Creating digital music is all about the business of mucking about with sounds. But somehow, the actual sounds themselves have been tangled up in immense grids and spreadsheets and mixers and things called piano rolls and so on.
Blocs Wave is the latest attempt to use mobile apps to get back to basics. Here, whether you’re on an iPhone in your hand or the enormous iPad Pro, the sounds are at the center. Touch your way through the waveforms to make music – whether using soundpacks or adding your own.
There are two basic paths to getting your musical materials. First, there’s the soundware way. There are six Soundpacks, for a total of 300 loops, included the app. From there, you can add more across genres via a Store, updated weekly. (At launch, 12 are available, with more to come.) To keep all of this manageable, there are browser tools for finding what you need. (There’s even optimized downloads in case you’re on the go on your phone.)
If you’re not keen on using sounds someone else designed, the alternative is to add your own. Blocs Wave can both both import and export, and has Audiobus support for grabbing sounds from other apps.
That done, Blocs Wave lets you combine sounds via more touch, adjusting key and tempo. There’s a built in stretch engine so you can change tempo without re-pitching sounds, plus a keep-everything-in-key bit.
Blocs Wave is the kind of app you may see more of. It’s certainly simpler than what we’ve seen on desktop. Indeed, Blocs Wave looks like a single audio clip was grafted out of Ableton Live, was planted like a seed, and then sprouted its own app. That enormous grid of clips is gone (Novation’s own Launchpad app has treaded those waters), and now touching the waveform is really the whole app.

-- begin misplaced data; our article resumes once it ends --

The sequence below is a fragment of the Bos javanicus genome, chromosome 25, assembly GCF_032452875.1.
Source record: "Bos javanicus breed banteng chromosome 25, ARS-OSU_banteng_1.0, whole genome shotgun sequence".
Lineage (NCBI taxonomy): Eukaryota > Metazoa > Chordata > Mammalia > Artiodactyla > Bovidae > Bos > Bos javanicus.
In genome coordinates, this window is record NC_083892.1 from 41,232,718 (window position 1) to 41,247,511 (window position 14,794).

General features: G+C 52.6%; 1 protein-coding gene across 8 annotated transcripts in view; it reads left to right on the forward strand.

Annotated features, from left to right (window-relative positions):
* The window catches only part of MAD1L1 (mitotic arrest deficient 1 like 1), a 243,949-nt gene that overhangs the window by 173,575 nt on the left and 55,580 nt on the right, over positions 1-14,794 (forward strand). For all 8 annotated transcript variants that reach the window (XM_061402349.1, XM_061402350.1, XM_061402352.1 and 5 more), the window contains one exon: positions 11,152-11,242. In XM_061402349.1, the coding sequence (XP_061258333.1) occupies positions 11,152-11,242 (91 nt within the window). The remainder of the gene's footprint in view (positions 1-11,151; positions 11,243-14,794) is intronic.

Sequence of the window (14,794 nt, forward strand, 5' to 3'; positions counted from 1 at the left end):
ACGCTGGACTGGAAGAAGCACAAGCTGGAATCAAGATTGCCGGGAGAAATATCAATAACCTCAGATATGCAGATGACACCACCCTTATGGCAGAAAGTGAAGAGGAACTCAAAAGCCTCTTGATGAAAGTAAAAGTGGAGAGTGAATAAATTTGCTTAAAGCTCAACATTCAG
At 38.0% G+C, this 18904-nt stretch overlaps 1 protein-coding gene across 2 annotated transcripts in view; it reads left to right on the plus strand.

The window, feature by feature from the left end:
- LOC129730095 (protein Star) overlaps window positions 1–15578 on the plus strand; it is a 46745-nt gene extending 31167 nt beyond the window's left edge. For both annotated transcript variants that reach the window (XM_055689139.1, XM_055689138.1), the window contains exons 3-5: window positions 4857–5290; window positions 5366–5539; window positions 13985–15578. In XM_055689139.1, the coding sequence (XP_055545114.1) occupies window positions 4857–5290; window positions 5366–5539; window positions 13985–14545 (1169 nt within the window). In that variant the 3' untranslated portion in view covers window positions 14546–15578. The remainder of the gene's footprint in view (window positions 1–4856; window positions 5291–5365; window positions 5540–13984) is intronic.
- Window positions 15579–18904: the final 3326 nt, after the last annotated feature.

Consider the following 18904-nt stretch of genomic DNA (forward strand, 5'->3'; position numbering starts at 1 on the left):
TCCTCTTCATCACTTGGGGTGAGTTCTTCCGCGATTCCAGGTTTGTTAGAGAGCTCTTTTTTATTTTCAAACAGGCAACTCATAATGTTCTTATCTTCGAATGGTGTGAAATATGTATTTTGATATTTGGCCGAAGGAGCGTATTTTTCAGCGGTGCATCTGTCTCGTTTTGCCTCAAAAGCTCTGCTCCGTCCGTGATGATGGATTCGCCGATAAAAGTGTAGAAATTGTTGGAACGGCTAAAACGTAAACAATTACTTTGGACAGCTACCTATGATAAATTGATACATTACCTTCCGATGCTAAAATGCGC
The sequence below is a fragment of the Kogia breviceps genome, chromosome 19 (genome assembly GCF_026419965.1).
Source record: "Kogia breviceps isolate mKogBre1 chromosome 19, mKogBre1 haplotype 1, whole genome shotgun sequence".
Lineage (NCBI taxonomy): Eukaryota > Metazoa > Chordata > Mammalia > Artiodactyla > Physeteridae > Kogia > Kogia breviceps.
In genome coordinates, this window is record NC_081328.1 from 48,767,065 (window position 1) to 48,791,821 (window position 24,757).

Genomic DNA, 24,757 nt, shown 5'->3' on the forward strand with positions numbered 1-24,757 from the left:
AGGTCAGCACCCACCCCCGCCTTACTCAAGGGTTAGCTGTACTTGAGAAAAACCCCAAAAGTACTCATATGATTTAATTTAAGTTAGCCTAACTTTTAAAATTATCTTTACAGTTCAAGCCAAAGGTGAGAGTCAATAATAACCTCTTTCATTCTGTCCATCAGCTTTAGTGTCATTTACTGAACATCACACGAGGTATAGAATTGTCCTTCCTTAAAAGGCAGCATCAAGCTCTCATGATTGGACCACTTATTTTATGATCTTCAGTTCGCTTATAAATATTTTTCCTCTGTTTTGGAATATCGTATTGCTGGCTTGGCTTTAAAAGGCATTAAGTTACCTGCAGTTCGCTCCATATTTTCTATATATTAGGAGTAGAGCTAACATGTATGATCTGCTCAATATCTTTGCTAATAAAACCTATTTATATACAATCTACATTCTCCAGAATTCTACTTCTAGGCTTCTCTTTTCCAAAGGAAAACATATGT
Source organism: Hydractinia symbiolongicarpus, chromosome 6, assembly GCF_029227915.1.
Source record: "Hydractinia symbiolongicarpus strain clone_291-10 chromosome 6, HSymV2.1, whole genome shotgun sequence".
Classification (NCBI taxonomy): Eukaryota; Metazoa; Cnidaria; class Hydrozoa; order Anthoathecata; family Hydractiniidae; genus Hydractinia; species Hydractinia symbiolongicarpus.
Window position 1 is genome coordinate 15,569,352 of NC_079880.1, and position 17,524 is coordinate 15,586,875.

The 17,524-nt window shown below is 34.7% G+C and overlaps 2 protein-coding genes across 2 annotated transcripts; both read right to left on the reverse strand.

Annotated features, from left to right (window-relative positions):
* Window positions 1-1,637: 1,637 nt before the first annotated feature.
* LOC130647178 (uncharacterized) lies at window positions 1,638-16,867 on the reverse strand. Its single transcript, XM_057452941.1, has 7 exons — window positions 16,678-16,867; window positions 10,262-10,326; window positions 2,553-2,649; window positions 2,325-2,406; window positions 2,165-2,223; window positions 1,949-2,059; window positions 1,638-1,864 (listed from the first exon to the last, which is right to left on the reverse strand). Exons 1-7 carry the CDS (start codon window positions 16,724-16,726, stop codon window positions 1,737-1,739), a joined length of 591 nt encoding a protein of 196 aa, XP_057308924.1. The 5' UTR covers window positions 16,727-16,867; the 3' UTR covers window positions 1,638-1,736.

And adding in those Soundpacks to a simplified instrument, clearly this is another entry in the “you don’t need to know anything about music” or, alternatively, “you don’t need to be technically advanced” app category.
But here’s where the narrative changes. While those things are indeed beginner-friendly, this isn’t just an app for the unwashed punters. There’s low-latency loop recording. There’s hardware audio support, so you can record and monitor from external gear. Import and export works via Audiobus, AudioCopy, AudioShare, and Mail (so, sort of everything).
In other words, it’s not so much whether you’re advanced or beginner. Rethinking the app to make it simpler can prove useful to everyone – particularly when designing inexpensive tools that you use on the go. And that may be a necessary formula for success. Apps have to be sophisticated enough to win over enthusiasts – the people who care passionately about making music on, well, their phone, even when everyone else is satisfied with Tinder and Snapchat. But given those apps are trading for only a few bucks a pop, apps also have to have broad appeal, or the business doesn’t work.
Novation seem to think that this is a formula that merits investment. They’ve even accompanied the launch with a behind-the-scenes video that looks at the Blocs team and their philosophy. As it happens, I visited this office last year, and found a passionate group of developer-musicians who really wanted to think about how music software should look from the ground up, and told me they were already seeing swaths of customers they hadn’t seen before.
You’ll see these lads also have the kind of complexion one gets when lit entirely by Apple displays and English winter weather. (Hey, I’m not doing a whole lot differently myself!)